Our Co-Location Model

In order to keep survivors abreast of recent changes during an investigation and to provide consistent trauma-informed support during victim/witness interviews, Crime Victim Advocates will continue to co-locate within each investigative SPD unit:

CSS Advocates do not represent law enforcement, and are not SPD employees. However, having a CSS Advocate embedded in the police department allows the survivor to have a voice and personal agency within an institution that can often feel powerless. Having an office located next to the detectives is important, as time is often limited; the need for advocacy is often immediately following a violent assault.

One such example is the Elder Crimes Advocate, who works alongside the SPD Detective as they both go to the victim's home.  They can provide an early assessment of the victim's cognitive functioning and can offer a softer tone for the vulnerable adult.  Also, because perpetrators of these crimes are often family members or other caregivers, there can be immediate care needs that arise once the perpetrator is removed from the situation.  By being involved in the case from the very beginning, the Advocate can assess those care needs and start working to put a plan in place quickly.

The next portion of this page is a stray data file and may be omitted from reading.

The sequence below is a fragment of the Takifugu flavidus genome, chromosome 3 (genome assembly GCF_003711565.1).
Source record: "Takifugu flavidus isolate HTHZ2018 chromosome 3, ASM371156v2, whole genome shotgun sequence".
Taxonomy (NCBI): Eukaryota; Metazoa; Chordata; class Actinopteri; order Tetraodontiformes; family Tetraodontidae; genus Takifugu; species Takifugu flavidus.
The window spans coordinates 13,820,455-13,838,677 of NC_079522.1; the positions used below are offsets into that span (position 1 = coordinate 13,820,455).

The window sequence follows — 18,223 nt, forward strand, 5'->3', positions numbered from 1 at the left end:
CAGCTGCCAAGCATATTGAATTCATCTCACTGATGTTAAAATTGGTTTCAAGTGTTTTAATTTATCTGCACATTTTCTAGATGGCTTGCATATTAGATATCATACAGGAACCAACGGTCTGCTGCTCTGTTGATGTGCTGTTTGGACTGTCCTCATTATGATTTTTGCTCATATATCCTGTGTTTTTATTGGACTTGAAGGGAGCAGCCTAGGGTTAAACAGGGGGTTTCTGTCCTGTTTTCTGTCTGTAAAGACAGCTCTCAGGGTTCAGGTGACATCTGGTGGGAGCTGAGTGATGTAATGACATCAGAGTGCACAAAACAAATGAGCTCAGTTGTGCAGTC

Advocates are often contacted by survivors and/or their community service provider, requesting immediate information about their investigation. For instance, the Sexual Assault Advocate receives calls frequently from social workers from Harborview after someone has had a Sexual Assault Rape Kit appointment. With access to the assigned Detective and their notes, the Advocate can confirm whether the case has been assigned, explain the investigation process, and help set up a time to come in for an interview. In addition, survivors are often waiting years for the status of their backlogged rape kit and will call the Advocate for updates, which they can provide easily with a close working relationship with the crime lab.